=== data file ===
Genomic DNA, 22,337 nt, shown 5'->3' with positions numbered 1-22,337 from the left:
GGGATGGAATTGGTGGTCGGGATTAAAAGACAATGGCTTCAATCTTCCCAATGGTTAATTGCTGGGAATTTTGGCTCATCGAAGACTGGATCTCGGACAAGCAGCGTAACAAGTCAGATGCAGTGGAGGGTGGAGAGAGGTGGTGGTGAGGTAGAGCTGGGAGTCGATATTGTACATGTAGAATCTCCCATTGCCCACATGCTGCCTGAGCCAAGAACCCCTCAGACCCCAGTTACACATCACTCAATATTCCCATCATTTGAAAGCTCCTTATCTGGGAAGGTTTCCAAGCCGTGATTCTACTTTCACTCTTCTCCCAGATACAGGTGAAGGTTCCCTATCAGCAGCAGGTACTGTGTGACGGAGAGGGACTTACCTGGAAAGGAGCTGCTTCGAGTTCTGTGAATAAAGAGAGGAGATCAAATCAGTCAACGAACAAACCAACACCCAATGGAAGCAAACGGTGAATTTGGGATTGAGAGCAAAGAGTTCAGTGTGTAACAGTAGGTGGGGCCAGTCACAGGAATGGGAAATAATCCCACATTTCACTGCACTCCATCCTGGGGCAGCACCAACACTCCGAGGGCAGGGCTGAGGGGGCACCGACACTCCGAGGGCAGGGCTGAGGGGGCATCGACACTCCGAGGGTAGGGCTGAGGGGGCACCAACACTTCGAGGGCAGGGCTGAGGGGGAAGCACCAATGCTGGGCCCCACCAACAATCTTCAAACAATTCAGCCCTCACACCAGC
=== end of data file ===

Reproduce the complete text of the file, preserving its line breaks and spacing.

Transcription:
Genomic DNA, 22,337 nt, shown 5'->3' with positions numbered 1-22,337 from the left:
GGGATGGAATTGGTGGTCGGGATTAAAAGACAATGGCTTCAATCTTCCCAATGGTTAATTGCTGGGAATTTTGGCTCATCGAAGACTGGATCTCGGACAAGCAGCGTAACAAGTCAGATGCAGTGGAGGGTGGAGAGAGGTGGTGGTGAGGTAGAGCTGGGAGTCGATATTGTACATGTAGAATCTCCCATTGCCCACATGCTGCCTGAGCCAAGAACCCCTCAGACCCCAGTTACACATCACTCAATATTCCCATCATTTGAAAGCTCCTTATCTGGGAAGGTTTCCAAGCCGTGATTCTACTTTCACTCTTCTCCCAGATACAGGTGAAGGTTCCCTATCAGCAGCAGGTACTGTGTGACGGAGAGGGACTTACCTGGAAAGGAGCTGCTTCGAGTTCTGTGAATAAAGAGAGGAGATCAAATCAGTCAACGAACAAACCAACACCCAATGGAAGCAAACGGTGAATTTGGGATTGAGAGCAAAGAGTTCAGTGTGTAACAGTAGGTGGGGCCAGTCACAGGAATGGGAAATAATCCCACATTTCACTGCACTCCATCCTGGGGCAGCACCAACACTCCGAGGGCAGGGCTGAGGGGGCACCGACACTCCGAGGGCAGGGCTGAGGGGGCATCGACACTCCGAGGGTAGGGCTGAGGGGGCACCAACACTTCGAGGGCAGGGCTGAGGGGGAAGCACCAATGCTGGGCCCCACCAACAATCTTCAAACAATTCAGCCCTCACACCAGC